Despite the fact that I worked in major league baseball for multiple teams for 20+ years, I no longer follow the sport at all. Why? Well, to be a little crude: baseball divorced me and I don’t give a s**t what my “ex-wife” is doing.
I have been a football fan for 50 years, but for many reasons I care less about the NFL right now than at any other time in a long time. I was born and raised in Baltimore, grew up as a die-hard Colts fan and was at the Colts complex that snowy night in March of 1984 when the team sneaked out of town. (That’s another story for another day.)
Paradoxically, I have also been a Packers fan since the early 1970s, probably 1972. The Colts and Packers were bitter conference rivals, but that rivalry predated my interest in football.
I was living in California when the Ravens were “born” and had season tickets for the first six seasons of their existence. As I have never lived in the home TV market of the Ravens (or the Packers) I have subscribed to NFL Sunday Ticket since 1998. Yesterday, the first Sunday of the 2018 NFL season, after the Ravens opened a 33-0 lead over the hapless Bills I didn’t watch any more football, but not necessarily by choice. It’s true I had no interest in any of the 4 PM games (and that was unthinkable five years ago), but I had intended to watch the Packers-Bears game.
My messed-up physiology had other ideas. Probably as a manifestation of my Meniere’s Disease, I developed a combination migraine headache/vertigo attack, took some meds and wound up asleep very early. So, I missed the Packers game and Aaron Rodgers’ heroics.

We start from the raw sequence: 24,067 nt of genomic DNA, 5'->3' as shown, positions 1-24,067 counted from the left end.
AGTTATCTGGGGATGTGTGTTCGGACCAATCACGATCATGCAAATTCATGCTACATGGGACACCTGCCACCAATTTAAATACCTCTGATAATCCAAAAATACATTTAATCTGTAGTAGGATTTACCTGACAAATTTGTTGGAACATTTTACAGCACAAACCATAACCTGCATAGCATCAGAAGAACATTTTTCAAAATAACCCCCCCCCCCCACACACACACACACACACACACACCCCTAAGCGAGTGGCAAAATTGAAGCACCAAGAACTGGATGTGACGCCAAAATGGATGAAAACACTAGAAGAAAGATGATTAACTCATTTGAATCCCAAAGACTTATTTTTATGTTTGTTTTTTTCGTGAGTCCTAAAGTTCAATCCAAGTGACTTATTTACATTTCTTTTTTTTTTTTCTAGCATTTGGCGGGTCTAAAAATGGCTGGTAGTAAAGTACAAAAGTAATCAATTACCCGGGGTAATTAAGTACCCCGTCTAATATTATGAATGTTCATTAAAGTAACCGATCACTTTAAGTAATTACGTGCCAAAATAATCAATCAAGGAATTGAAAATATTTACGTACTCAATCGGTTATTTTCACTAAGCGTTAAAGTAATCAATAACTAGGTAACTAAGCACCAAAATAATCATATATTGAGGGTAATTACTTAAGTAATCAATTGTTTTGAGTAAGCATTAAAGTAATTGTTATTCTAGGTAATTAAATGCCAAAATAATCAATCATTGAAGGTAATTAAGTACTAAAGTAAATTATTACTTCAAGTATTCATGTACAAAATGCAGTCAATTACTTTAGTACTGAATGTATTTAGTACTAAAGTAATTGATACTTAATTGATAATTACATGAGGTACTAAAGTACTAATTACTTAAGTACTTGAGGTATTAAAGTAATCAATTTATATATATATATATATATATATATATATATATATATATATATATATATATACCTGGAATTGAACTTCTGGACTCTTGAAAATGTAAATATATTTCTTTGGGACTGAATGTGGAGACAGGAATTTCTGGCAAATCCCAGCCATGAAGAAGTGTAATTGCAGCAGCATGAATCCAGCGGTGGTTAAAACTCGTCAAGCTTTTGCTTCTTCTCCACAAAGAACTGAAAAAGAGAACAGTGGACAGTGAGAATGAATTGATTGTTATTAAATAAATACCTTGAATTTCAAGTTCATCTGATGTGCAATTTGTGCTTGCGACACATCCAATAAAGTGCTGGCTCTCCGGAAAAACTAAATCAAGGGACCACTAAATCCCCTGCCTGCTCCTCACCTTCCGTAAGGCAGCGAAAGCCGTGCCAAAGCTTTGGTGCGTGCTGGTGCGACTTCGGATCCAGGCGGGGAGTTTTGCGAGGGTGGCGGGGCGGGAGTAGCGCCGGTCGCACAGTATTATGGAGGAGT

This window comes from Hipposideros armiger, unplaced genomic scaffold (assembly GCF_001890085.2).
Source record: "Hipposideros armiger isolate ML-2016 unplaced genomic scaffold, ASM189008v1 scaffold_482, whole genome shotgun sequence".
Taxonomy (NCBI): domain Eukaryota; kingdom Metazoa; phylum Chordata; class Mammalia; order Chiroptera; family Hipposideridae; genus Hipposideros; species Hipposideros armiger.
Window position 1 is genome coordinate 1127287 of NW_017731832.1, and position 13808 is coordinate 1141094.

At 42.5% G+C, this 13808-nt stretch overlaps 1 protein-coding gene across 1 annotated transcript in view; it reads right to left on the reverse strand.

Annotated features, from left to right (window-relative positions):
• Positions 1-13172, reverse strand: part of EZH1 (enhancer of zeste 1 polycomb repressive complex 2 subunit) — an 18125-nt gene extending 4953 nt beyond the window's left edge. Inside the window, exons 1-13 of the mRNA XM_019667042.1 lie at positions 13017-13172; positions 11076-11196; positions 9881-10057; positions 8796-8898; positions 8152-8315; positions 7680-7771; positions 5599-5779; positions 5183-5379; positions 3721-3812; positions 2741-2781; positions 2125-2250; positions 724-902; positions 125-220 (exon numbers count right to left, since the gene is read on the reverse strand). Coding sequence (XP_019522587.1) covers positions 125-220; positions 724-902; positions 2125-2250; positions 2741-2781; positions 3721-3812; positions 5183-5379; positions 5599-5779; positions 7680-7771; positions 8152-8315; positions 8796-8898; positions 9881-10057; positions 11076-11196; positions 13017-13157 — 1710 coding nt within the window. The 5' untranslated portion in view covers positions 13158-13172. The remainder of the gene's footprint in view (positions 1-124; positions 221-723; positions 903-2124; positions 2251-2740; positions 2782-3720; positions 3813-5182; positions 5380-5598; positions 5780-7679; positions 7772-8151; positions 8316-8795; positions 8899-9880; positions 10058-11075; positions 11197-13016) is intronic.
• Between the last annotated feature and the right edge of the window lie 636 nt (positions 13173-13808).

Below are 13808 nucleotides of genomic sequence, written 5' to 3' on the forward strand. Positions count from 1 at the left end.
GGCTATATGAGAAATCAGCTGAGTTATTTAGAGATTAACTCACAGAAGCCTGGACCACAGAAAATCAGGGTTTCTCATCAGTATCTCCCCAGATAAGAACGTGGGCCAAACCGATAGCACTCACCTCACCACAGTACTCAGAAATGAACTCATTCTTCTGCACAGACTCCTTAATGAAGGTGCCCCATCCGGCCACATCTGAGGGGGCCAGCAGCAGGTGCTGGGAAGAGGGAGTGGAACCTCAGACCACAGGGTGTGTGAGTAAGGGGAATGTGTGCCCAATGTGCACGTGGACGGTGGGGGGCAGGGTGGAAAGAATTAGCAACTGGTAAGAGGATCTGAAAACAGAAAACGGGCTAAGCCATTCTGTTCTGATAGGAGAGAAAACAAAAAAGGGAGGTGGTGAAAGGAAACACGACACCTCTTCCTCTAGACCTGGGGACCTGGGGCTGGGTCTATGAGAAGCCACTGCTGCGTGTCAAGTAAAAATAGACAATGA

Former NFL quarterback Phil Simms has described Rodgers as, “The greatest thrower of the football in the history of the National Football League.” It’s impossible (unless you’re a Bears or Vikings fan) to really criticize Rodgers for any aspect of his play. Those more knowledgeable than I say that Rodgers has a tendency to eschew “sure” passes early in a play and that trait has positive and negative effects on the Packers.
Others criticize Rodgers for having won “only” one Super Bowl championship. Well, Trent Dilfer has more Super Bowl rings than Dan Marino. Does that make Dilfer a better quarterback? Championships are TEAM achievements, especially in football where so many players participate in every game.
The actual severity of Rodgers’ injury last night is known only by him and the Packers’ medical staff, but my tip of the hat to Aaron Rodgers for his remarkable second-half performance in the Packers’ win. Go Pack Go!
How do I tie a car photo to the Packers? I wrote about Nash last week; Nash was based in Kenosha, Wisconsin. American Motors Corporation, formed when Nash and Hudson merged, continued to manufacture cars at Kenosha until its takeover by Chrysler in 1987. From barnfinds.com here is a picture of a 1964 Rambler American 440H manufactured by American Motors:
That’s quite a handsome car, in my opinion. My fondness for the AMC Javelin is a matter of public record.